It is my purpose to speak of the methods and facilities for teaching practical agriculture in these colleges, more particularly our own. I shall try to speak candidly of the difficulties, the defects as well as the benefits of the system. My object is two-fold: 1st, to give you some information on a topic which does not seem to be well understood, and which I think is often misrepresented, and 2d, to secure in the discussion and questions, which I hope will follow this paper, the views of many farmers and others interested in this subject.
I am inclined to think that one reason why agricultural colleges have not been more popular may be seen in the fact that there has been too great a distance-a gulf which neither party cared to pass, between the professionals and the farmers. A gulf we hope which has been spanned by the mutual regard which a better acquaintance has inspired.
PRACTICAL AGRICULTURE IN CLASS ROOM.
We have at our own college during the four-years course, three terms' instruction in practical agriculture in the class room. The second term of the freshman year the subjects of drainage and the characteristics of different breeds of animals and their adaptation to particular purposes receives attention. What lands need draining, how to lay out a system of drains, care of outlets, rain and evaporation, tile drains, fall necessary, cost of drainage, draining implements, how drainage affects the soil, promotes absorption of fertilizing substances from the air, warms the soil, improves quality of crops, prevents injury by drought. These will indicate the scope of the topics
treated in familiar lectures for three weeks of the term. The various breeds of our domestic animals next receive attention. A brief history of each breed, their distinguishing characteristics and adaptation, the scale of points used in judging each breed, the herd books and pedigrees of each receive attention, and this is supplemented by reference to drawings from life in the class room and the inspection and judging in the barns and yards of good specimens of these breeds, which the college owns for the purpose of illustration. Much stress is laid upon this part of the course, for in these days no subject is more important to the farmer and the general agricultural public than stockhusbandry.
The first and third terms of the sophomore year practical agriculture is taught on alternate days. The first term we complete the study of the different breeds of animals and take up the History of Agriculture. The second term is devoted to the subject of the feeding of animals-best methods of combining and adapting foods to secure most profitable returns.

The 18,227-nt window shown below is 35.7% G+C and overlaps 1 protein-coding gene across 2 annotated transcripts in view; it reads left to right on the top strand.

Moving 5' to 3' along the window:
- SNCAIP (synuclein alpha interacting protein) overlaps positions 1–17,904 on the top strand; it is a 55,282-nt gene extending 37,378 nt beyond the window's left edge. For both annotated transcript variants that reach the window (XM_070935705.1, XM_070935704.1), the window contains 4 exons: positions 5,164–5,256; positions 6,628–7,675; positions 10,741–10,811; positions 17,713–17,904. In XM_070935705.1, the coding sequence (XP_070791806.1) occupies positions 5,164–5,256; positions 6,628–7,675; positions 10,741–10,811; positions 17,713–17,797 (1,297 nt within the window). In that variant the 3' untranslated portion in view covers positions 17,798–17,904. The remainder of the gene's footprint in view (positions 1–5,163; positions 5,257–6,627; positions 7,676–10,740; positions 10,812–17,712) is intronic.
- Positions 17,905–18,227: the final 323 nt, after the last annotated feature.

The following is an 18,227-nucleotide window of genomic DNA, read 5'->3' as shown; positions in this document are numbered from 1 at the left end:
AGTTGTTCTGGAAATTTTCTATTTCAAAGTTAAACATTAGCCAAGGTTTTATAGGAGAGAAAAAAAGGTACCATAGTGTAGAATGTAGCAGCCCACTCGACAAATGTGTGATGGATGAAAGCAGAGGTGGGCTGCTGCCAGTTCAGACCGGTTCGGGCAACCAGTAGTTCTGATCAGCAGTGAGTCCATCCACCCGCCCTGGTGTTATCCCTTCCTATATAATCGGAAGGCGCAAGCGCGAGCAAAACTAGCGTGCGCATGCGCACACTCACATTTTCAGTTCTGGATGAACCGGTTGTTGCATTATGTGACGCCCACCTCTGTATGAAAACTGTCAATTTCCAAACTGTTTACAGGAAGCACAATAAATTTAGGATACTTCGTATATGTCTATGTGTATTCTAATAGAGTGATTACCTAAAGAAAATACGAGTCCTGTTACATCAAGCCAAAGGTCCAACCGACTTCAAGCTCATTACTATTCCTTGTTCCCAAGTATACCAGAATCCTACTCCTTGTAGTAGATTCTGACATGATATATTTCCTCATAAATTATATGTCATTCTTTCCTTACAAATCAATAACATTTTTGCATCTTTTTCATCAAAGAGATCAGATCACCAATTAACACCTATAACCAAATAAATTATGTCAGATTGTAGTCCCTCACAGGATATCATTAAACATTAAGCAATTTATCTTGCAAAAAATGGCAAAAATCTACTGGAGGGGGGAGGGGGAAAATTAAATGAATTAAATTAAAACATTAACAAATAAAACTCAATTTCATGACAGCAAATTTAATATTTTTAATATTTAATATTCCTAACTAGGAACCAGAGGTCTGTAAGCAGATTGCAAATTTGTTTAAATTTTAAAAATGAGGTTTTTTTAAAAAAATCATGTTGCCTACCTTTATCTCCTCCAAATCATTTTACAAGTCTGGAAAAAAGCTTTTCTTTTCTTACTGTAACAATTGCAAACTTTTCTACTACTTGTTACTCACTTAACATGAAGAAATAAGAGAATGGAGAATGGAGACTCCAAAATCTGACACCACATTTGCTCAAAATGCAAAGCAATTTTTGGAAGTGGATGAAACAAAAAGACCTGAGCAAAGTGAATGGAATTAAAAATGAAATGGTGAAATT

The last term of the senior year the studies are elective. The agriculture of this term treats of the principles of stock breeding, rotation of crops, mixed husbandry, how to save and apply manures, farm economy, planning and construction of farm buildings, care of farm premises, farm implements, cultivation of farm crops, selling of farm products, farm law and literature.
You will see that these topics cover a wide field and it is not to be expected that they can be discussed in the most thorough manner in the brief time given to them. We endeavor to present the methods and ideas of our most intelligent and successful agriculturists as well as the views of those who are considered as authority in scientific agriculture in a plain and simple way, so that at least students shall, with proper application, get clear and definite notions of the principles and methods of this great industry.
There is no text book on agriculture that seems adapted to class room instruction and so we are necessitated to teach by means of lectures-the students taking notes and reviewing the work of each preceding day.
MANUAL LABOR, THE LAW OF MICHIGAN.
Section 18 of chapter 34 of the compiled laws of Michigan provides that three hours of each day shall be devoted by every student of the Agricultural College to labor upon the farm, and no person shall be exempt except from physical disability. By a vote of the Board of Agriculture at such seasons and in such exigencies as demand it, the hours of labor may be increased to four hours or diminished to two and one-half hours.
You will see that this student labor is not left to the discretion or wisdom of the Faculty of the college or the Board of Agriculture. It is made compul
sory upon every student in attendance, if not disabled, by the law of the State. It is hardly to be supposed that the founders of this college took into the account the difficulty of providing labor for so large a number of students, when the farm had been cleared and improved and while it might be an injustice to the spirit of the law to interpret it literally in the changed conditions of the present, there can I think be no question of their desire and purpose to make manual labor prominent—an essential in an agricultural course.
Our facilities for manual labor embrace a farm of 676 acres. About 100 acres of this is in charge of the horticultural department and affords work for students in caring for grounds, vegetable garden, orchards, etc. Of the remaining 576 acres about 300 are cleared, the balance in timber. Of the 300 about 200 acres have been plowed and some 100 are in woodland pasture. The land was heavily timbered, the soil sandy, and clay loam-30me heavy clay. A large part of it had to be drained and there are a good many miles of tile drain on the farm. Some three miles were laid the past summer.